Eichel v. United States Fidelity & Guaranty Co. - 245 U.S. 102 (1917)
U.S. Supreme Court
Eichel v. United States Fidelity & Guaranty Co., 245 U.S. 102 (1917)
Eichel v. United States Fidelity & Guaranty Company
Motion to dismiss or affirm submitted October 8, 1917
Decided November 5, 1917
245 U.S. 102
APPEAL FROM THE CIRCUIT COURT OF APPEALS
FOR THE THIRD CIRCUIT
Appellant having brought a number of actions against appellee in the district court, all cognizable there because arising under a law of the United States, appellee filed in that court a bill ancillary and dependent in form setting up a partial equitable defense to all the actions and other partial defenses to some, and praying that the whole matter be tried in equity and the legal proceedings enjoined. The bill also showed diversity of citizenship. Relief was decreed accordingly in the district court and circuit court of appeals. Held that the bill was dependent and ancillary, that the jurisdiction to entertain it was referable to that invoked in the actions at law, and that the decree of the circuit court of appeals was therefore reviewable by appeal. Jud.Code, §§ 128, 241.
In a much litigated case, presenting only questions of fact and well settled questions of general law, unaffected by any ruling on any federal question, where the federal courts of two circuits had reached the same conclusions of fact independently, this Court, being satisfied
from the record and assignments, examined in the light of the opinion below, that the ruling were so clearly right that the appeal seemed to be taken without reasonable justification, and therefore for delay, sustained a motion to affirm the decree.
241 F. 357 affirmed.
The case is stated in the opinion.
Memorandum opinion by MR. JUSTICE VAN DEVANTER, by direction of the Court.
A motion to dismiss or affirm is presented.
In its simplest form, the case is this: Laura Eichel as use plaintiff began 18 separate actions at law against the guaranty company in the District Court for the Western District of Pennsylvania, all being cognizable in that court because arising under a law of the United States. The guaranty company, conceiving that it had a partial equitable defense, not admissible at law, which was common to all the cases, and other partial defenses in particular cases, exhibited in that court a bill describing the actions at law, setting forth the defenses, showing that nothing was in controversy beyond the defenses, and praying that the entire matter be examined and adjudicated in a single proceeding in equity and further proceedings at law enjoined. Although showing that the parties were citizens of different states, the bill was framed as a dependent and ancillary bill, and the court was asked to entertain it as such in virtue of the jurisdiction already acquired. The court did entertain it, and ultimately sustained the equitable defense, partly sustained some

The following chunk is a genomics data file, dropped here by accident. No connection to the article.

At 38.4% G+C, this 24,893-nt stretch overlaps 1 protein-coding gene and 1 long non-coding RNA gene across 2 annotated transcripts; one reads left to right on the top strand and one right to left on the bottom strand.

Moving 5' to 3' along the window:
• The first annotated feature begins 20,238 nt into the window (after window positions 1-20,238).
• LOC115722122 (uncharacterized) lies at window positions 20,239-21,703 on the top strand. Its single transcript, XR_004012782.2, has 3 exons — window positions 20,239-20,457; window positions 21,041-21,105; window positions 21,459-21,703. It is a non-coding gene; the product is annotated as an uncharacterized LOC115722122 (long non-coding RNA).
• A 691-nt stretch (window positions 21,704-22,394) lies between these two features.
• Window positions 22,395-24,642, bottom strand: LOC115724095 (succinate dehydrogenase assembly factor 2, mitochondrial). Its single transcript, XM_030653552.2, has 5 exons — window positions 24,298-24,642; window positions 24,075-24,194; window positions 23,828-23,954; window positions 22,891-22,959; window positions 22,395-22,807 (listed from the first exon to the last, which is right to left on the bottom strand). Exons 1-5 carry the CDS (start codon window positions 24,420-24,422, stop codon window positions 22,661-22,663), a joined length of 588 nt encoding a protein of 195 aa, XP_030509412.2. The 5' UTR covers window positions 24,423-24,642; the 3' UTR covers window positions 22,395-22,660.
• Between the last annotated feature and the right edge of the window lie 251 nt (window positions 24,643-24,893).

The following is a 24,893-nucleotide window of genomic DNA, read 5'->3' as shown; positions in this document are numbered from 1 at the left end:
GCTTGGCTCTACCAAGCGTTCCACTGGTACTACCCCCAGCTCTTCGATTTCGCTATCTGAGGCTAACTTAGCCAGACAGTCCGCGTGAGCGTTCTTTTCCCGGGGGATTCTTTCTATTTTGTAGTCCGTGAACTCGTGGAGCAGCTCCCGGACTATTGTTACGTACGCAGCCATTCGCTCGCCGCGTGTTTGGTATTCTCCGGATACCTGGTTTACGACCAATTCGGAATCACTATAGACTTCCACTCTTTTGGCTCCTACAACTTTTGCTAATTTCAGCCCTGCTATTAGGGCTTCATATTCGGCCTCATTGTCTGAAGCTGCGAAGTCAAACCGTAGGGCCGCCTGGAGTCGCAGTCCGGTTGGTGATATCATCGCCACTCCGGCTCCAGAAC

of the others, ascertained the amount of the liability of the guaranty company upon the claims set forth in the actions at law, and ordered that this amount, with interest, be paid in satisfaction of those claims. The circuit court of appeals made a small reduction in the amount of the company's liability, made provision for subrogating the company to the rights of Mrs. Eichel against a bankrupt's estate in process of administration, and affirmed the decree as so modified. 241 F. 357.
Plainly the bill was dependent and ancillary, and the jurisdiction to entertain it was referable to that invoked and existing in the actions at law out of which it arose. Jones v. Andrews, 10 Wall. 327, 77 U. S. 333; Dewey v. West Fairmont Gas Coal Co., 123 U. S. 329, 123 U. S. 333; Minnesota Co. v. St. Paul Co., 2 Wall. 609, 69 U. S. 633; Krippendorf v. Hyde, 110 U. S. 276, 110 U. S. 281; Johnson v. Christian, 125 U. S. 642, 125 U. S. 645; Carey v. Houston & Texas Central Ry. Co., 161 U. S. 115; Cortes Co. v. Thannhauser, 9 F. 226; Hill v. Kuhlman, 87 F. 498. This being so, the decree of the circuit court of appeals is open to review here. See Jud.Code, §§ 128, 241. The motion to dismiss the appeal is therefore denied.
The decree, as the record shows, turned upon questions of fact and of general law, unaffected by any ruling upon any federal question. The case is part of a prolonged litigation which is now brought to our attention for the fourth time. Bray v. U.S. Fidelity & Guaranty Co., 225 U. S. 205; 239 U.S. 628; Eichel v. U.S. Fidelity & Guaranty Co., 239 U.S. 629. It has engaged the attention of the courts of two circuits on several occasions, some of the decisions being reported and others not. Bray v. U.S. Fidelity & Guaranty Co., 170 F. 689; U.S. Fidelity & Guaranty Co. v. Bray, 218 F. 987; U.S. Fidelity & Guaranty Co. v. Eichel,@ 219 F. 803; 233 F. 991; 241 F. 357. Upon the questions of fact, the courts in the two circuits, proceeding independently, have reached identical conclusions. The questions of law are few and well settled. After examining the record in the light of the opinions below and the assignments of error here, we are convinced
that the rulings were right, so clearly so that the appeal seems to be without reasonable justification, and therefore to have been taken for delay. The motion to affirm is accordingly sustained.